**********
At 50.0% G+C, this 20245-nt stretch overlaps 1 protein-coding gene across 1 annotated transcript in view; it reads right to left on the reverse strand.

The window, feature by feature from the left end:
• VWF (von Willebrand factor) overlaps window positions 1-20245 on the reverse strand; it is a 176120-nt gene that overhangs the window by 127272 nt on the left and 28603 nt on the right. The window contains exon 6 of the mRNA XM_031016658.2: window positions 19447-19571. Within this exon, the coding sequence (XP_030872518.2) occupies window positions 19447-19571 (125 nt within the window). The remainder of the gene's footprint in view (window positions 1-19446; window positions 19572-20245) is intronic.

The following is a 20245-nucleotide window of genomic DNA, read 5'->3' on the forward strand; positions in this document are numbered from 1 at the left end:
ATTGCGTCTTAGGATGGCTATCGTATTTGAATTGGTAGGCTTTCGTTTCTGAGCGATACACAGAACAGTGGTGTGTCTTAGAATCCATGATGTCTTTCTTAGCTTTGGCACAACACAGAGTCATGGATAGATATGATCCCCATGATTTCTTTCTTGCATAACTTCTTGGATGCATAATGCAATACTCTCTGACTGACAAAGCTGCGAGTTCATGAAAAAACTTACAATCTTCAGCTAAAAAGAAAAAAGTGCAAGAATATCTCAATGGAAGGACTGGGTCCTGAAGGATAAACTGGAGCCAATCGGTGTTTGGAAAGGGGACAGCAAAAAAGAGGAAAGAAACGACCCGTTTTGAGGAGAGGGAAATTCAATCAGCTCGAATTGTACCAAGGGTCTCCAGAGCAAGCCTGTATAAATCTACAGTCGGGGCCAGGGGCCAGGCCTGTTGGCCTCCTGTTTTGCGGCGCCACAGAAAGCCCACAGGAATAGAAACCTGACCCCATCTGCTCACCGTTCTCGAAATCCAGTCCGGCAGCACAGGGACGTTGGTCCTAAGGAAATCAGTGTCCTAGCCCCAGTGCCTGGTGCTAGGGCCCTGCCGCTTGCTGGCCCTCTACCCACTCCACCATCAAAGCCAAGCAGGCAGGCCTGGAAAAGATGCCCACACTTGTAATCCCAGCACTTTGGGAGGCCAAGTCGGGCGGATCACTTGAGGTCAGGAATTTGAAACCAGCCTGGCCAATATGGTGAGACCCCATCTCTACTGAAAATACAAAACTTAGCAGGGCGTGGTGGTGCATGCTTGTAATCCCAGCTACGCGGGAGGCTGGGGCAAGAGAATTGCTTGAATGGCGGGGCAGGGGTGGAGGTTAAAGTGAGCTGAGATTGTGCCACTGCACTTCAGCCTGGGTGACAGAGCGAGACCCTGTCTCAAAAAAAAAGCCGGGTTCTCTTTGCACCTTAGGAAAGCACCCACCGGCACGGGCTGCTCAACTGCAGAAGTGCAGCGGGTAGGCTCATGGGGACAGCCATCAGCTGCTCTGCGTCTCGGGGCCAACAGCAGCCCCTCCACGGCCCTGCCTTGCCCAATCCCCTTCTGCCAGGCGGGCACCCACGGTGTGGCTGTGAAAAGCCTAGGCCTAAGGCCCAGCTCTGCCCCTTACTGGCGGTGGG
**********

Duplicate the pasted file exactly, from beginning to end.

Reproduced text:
At 50.0% G+C, this 20245-nt stretch overlaps 1 protein-coding gene across 1 annotated transcript in view; it reads right to left on the reverse strand.

The window, feature by feature from the left end:
• VWF (von Willebrand factor) overlaps window positions 1-20245 on the reverse strand; it is a 176120-nt gene that overhangs the window by 127272 nt on the left and 28603 nt on the right. The window contains exon 6 of the mRNA XM_031016658.2: window positions 19447-19571. Within this exon, the coding sequence (XP_030872518.2) occupies window positions 19447-19571 (125 nt within the window). The remainder of the gene's footprint in view (window positions 1-19446; window positions 19572-20245) is intronic.

The following is a 20245-nucleotide window of genomic DNA, read 5'->3' on the forward strand; positions in this document are numbered from 1 at the left end:
ATTGCGTCTTAGGATGGCTATCGTATTTGAATTGGTAGGCTTTCGTTTCTGAGCGATACACAGAACAGTGGTGTGTCTTAGAATCCATGATGTCTTTCTTAGCTTTGGCACAACACAGAGTCATGGATAGATATGATCCCCATGATTTCTTTCTTGCATAACTTCTTGGATGCATAATGCAATACTCTCTGACTGACAAAGCTGCGAGTTCATGAAAAAACTTACAATCTTCAGCTAAAAAGAAAAAAGTGCAAGAATATCTCAATGGAAGGACTGGGTCCTGAAGGATAAACTGGAGCCAATCGGTGTTTGGAAAGGGGACAGCAAAAAAGAGGAAAGAAACGACCCGTTTTGAGGAGAGGGAAATTCAATCAGCTCGAATTGTACCAAGGGTCTCCAGAGCAAGCCTGTATAAATCTACAGTCGGGGCCAGGGGCCAGGCCTGTTGGCCTCCTGTTTTGCGGCGCCACAGAAAGCCCACAGGAATAGAAACCTGACCCCATCTGCTCACCGTTCTCGAAATCCAGTCCGGCAGCACAGGGACGTTGGTCCTAAGGAAATCAGTGTCCTAGCCCCAGTGCCTGGTGCTAGGGCCCTGCCGCTTGCTGGCCCTCTACCCACTCCACCATCAAAGCCAAGCAGGCAGGCCTGGAAAAGATGCCCACACTTGTAATCCCAGCACTTTGGGAGGCCAAGTCGGGCGGATCACTTGAGGTCAGGAATTTGAAACCAGCCTGGCCAATATGGTGAGACCCCATCTCTACTGAAAATACAAAACTTAGCAGGGCGTGGTGGTGCATGCTTGTAATCCCAGCTACGCGGGAGGCTGGGGCAAGAGAATTGCTTGAATGGCGGGGCAGGGGTGGAGGTTAAAGTGAGCTGAGATTGTGCCACTGCACTTCAGCCTGGGTGACAGAGCGAGACCCTGTCTCAAAAAAAAAGCCGGGTTCTCTTTGCACCTTAGGAAAGCACCCACCGGCACGGGCTGCTCAACTGCAGAAGTGCAGCGGGTAGGCTCATGGGGACAGCCATCAGCTGCTCTGCGTCTCGGGGCCAACAGCAGCCCCTCCACGGCCCTGCCTTGCCCAATCCCCTTCTGCCAGGCGGGCACCCACGGTGTGGCTGTGAAAAGCCTAGGCCTAAGGCCCAGCTCTGCCCCTTACTGGCGGTGGG